The Surprising Personality of a Real Dutch Windmill

Our tour guide was a young woman who was wearing a white bonnet, three skirts, and eleven pairs of socks. Her wooden shoes clunked as she led us out onto the windmill’s gallery deck where she asked, “You know how ships are always girls?” She then pointed up towards a carved white board nestled under the green-shingled roof. It looked strangely like a gnome beard. “Well, windmills are boys,” she declared. So it’s a thing, windmills have whiskers. Until I visited Windmill Island Gardens in Holland, Michigan, I had no idea of the complexity of windmills. There’s no better place to see this than the garden’s 250-year-old De Zwaan windmill, the only authentic, working Dutch windmill in the United States.

Holland, MI, was founded by religious refugees who left the Netherlands in 1847. Since then, they and their descendants never forgot their roots. Every May during tulip season, the town hosts its Tulip Time Festival, an event that draws huge crowds. Even when the tulips aren’t blooming, there are many Dutch-themed attractions to visit, with De Zwaan being the most beautiful and historic.

It was a misty gray Saturday morning when my wife Emily and I visited the gardens, and we practically had the place to ourselves. We walked across a narrow drawbridge to the island where the windmill stood in the mist, overlooking a horse pasture, green lawns and flowering trees along a small canal. De Zwaan, a tower mill whose name means ‘graceful bird’ in Dutch, was imported from the Netherlands in 1964 and rebuilt on a Michigan brick base. It’s weathered a lot of history. You can even see bullet holes from World War Two in the building.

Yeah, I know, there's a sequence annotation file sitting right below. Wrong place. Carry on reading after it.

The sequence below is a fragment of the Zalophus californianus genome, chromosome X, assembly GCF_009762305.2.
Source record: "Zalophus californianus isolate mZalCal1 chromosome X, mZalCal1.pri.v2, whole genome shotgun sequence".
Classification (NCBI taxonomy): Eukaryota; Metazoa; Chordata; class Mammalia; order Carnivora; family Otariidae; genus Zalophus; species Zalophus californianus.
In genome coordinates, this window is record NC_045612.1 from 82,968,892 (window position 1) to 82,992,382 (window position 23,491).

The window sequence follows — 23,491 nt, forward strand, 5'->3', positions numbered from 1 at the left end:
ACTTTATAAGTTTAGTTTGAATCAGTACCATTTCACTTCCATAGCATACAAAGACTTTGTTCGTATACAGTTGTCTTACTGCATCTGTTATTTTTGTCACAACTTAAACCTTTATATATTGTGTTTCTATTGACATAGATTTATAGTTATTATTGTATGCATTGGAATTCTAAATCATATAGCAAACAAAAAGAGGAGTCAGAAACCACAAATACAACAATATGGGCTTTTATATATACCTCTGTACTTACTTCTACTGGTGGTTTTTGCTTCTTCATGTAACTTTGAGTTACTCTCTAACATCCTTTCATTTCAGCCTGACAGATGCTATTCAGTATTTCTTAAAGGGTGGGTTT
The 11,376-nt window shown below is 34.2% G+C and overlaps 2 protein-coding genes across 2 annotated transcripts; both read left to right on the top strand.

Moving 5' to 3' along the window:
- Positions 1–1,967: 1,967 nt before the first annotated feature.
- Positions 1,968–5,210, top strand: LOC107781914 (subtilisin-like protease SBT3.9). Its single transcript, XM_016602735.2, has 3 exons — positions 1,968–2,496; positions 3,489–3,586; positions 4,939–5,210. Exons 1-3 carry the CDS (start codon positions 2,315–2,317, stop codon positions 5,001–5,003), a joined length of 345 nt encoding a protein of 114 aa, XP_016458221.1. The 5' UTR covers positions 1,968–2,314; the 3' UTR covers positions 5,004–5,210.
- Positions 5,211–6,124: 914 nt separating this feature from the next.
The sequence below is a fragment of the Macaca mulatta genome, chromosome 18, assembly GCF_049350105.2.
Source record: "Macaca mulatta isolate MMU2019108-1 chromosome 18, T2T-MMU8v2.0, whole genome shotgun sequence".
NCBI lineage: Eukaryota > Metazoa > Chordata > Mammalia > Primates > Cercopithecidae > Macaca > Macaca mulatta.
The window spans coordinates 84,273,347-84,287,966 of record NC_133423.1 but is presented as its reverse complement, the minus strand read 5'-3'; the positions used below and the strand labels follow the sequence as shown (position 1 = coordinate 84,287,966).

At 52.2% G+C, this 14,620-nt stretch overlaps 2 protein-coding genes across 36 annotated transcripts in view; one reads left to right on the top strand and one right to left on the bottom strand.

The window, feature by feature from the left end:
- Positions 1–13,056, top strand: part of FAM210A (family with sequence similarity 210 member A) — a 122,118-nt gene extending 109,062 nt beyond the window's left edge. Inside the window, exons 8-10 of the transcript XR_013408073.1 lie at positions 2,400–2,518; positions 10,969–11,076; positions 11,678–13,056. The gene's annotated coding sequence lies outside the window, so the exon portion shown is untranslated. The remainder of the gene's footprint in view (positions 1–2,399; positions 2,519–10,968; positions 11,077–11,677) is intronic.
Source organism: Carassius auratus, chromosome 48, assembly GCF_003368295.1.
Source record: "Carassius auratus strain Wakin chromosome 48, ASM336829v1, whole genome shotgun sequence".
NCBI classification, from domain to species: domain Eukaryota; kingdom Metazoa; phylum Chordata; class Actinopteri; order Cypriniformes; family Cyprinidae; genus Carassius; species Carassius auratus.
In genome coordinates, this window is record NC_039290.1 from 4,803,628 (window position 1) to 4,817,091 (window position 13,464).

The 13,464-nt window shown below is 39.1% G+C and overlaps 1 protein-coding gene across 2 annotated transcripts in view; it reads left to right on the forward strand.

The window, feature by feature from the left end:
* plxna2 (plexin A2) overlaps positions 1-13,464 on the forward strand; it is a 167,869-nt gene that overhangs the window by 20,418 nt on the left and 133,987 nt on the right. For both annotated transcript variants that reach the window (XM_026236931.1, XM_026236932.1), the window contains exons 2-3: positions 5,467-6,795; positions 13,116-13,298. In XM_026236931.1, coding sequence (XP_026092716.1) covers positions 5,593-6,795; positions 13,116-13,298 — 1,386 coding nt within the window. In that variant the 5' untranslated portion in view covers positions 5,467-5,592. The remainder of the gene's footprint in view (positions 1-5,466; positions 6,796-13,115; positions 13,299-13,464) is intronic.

I asked our windmill guide about her wooden clogs. She told us that the Dutch used to wear wooden shoes (called klompen) because they were practical. They float in water, are sturdy on mud, clean up easily, are cheap to make, and are hard enough to protect toes from animal hooves. Klompen with pointy ends were for fishermen because “they could use them to kick up their fishing nets.”

Wooden shoes can be used in other ways, too. There was one hanging from a rope in the windmill’s central elevator shaft. “That’s used to communicate with the miller,” said our guide. Visitors on the ground floor can stuff notes into the shoe. The miller, who usually works upstairs, can reel the note up instead of shouting down the shaft to talk.

Another rope in the elevator shaft is powered by the windmill blades and hoists heavy bags of grain to the top of the windmill to be stone-ground into flour. De Zwaan is still in use, and you can buy its whole wheat/graham flour at the gift shop. While we didn’t see her on our tour, Alisa Crawford is De Zwaan’s miller. She learned Dutch, went to the Netherlands and successfully trained to become a windmiller. She’s unique because only ten percent of women worldwide are windmillers, and Alisa is the only female certified windmiller in the U.S.

As we climbed the stairs circling around the windmill’s five levels, the rooms kept getting smaller. Each room has a specific function to mill the grain. I’m still impressed at how much a windmill is like a sailing ship, with all its gears, ropes and pulleys. To harness the wind power, miller Crawford has to haul up and fasten a set of 50-pound canvas sails to each of the four huge blades. Each blade is 80 feet tall. By treading the spokes of what looks like a ship’s steering wheel, the miller can slowly aim the blades to face whatever direction the wind is coming from.

Along with providing the mill with power, windmill blades have a symbolic power. Depending on how they’re positioned, or what kind of canvas is used, they can represent the community’s mourning or joy.

There are other attractions at the gardens, such as a klompen dance demonstration, an Amsterdam street organ, a vintage carousel, a greenhouse and a small recreation of a Dutch village. However, the windmill tour is easily the highlight. Here you learn about the multiple uses of wooden shoes (including two-way communication), see some real Dutch history, and discover the ingenuity of windmills

Windmill Island Gardens
1 Lincoln Ave., Holland MI 49423
616-355-1030
www.cityofholland.com/windmillislandgardens
open from April to October
admission is $8